15 June 2023

Abortion campaigners who exploit individual tragedies for political ends compromise us all


Abortion raises questions of life and death, and is rightly a fraught topic. But the way campaigners have sought to exploit the deeply upsetting case of a mother who has been jailed for terminating a late-term pregnancy is particularly galling.

Carla Foster took pills that she had obtained by deception which resulted in the stillbirth of her daughter at between 32 and 34 weeks. The details are harrowing, but thankfully very rare; the vast majority of abortions in England and Wales happen before 10-weeks gestation.

However this has not stopped Labour MP Stella Creasy saying, ‘it’s never been more urgent to ensure it is a formal human right of all women in the UK to access a safe, legal and local abortion if she chooses’. To imply, as she does, that access to abortion is under threat is pure scaremongering. Abortions are perfectly legal in this country, just not in the particular circumstances pertinent to Foster’s case. Indeed she was only able to get the drugs because of the relaxation of rules around telemedicine brought in during the pandemic. Far from the ‘repeated attacks on women’s rights’ Creasy conjures, changes in recent years have all been in a ‘pro-choice’ direction.

That doesn’t mean Foster deserves anything but compassion – it’s hard to see the public interest in imprisoning Foster and separating her three living children from their mother. But the judge was clear in his sentencing remarks that she could have avoided jail if she had pleaded guilty at an earlier stage in the proceedings. The rule of law applies equally to everyone, however sympathetic.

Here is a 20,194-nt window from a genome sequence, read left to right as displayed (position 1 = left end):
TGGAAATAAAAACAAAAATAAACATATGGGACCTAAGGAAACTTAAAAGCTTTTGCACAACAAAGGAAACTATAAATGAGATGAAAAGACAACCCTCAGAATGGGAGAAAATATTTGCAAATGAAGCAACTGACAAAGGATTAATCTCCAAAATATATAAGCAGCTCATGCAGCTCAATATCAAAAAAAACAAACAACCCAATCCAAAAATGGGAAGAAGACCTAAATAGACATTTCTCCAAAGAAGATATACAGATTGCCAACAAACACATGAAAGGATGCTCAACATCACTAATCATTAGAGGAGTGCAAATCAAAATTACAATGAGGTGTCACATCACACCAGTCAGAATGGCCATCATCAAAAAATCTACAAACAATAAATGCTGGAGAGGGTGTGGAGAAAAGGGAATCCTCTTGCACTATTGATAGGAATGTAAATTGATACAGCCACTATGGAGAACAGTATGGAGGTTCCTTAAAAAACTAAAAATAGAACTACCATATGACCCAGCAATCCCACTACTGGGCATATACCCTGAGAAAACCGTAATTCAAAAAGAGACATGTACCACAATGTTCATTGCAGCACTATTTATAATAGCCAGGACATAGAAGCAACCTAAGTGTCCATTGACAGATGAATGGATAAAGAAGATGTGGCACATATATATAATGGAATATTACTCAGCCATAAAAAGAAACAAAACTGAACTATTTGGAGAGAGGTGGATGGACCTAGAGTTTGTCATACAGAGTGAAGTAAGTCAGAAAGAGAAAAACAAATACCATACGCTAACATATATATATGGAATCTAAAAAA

Nonetheless, there are still those who argue that the law should be changed. Mandu Reid, leader of the Women’s Equality Party, has said ‘No one deserves to be criminalised for seeking healthcare, which is a human right’, while Caroline Nokes, Chair of the Women and Equalities Select Committee said MPs should ‘decide in the 21st century whether we should be relying on legislation that is centuries old’.

Whether it’s making Carla Foster the face of abortion liberalisation or unions clamouring for Ofsted reform after the suicide of a headteacher, efforts to base legislative change on individual, highly-emotive cases are uncomfortably opportunistic. Those who seek changes to the law should argue from principles, not peculiarities.

The tendency to frame abortion solely as a ‘healthcare procedure’ to which there is a ‘human right’ is both contradictory and, ultimately, self-defeating. Contradictory because those who want to liberalise abortion will say in the same breath that it is not a procedure any woman takes lightly. Acknowledging the agonising toll it can take on some women is admitting that it’s nothing like removing an in-grown toenail, lancing a boil or any other ordinary healthcare treatment.

And self-defeating because unborn children have rights too. The law as it stands is a fudge that seeks to balance women’s reproductive autonomy against protecting foetuses. The 24-week time limit may be arbitrary, but that is not a very compelling reason to change it, least of all to an age at which a child born alive would almost certainly survive – like Carla Foster’s baby.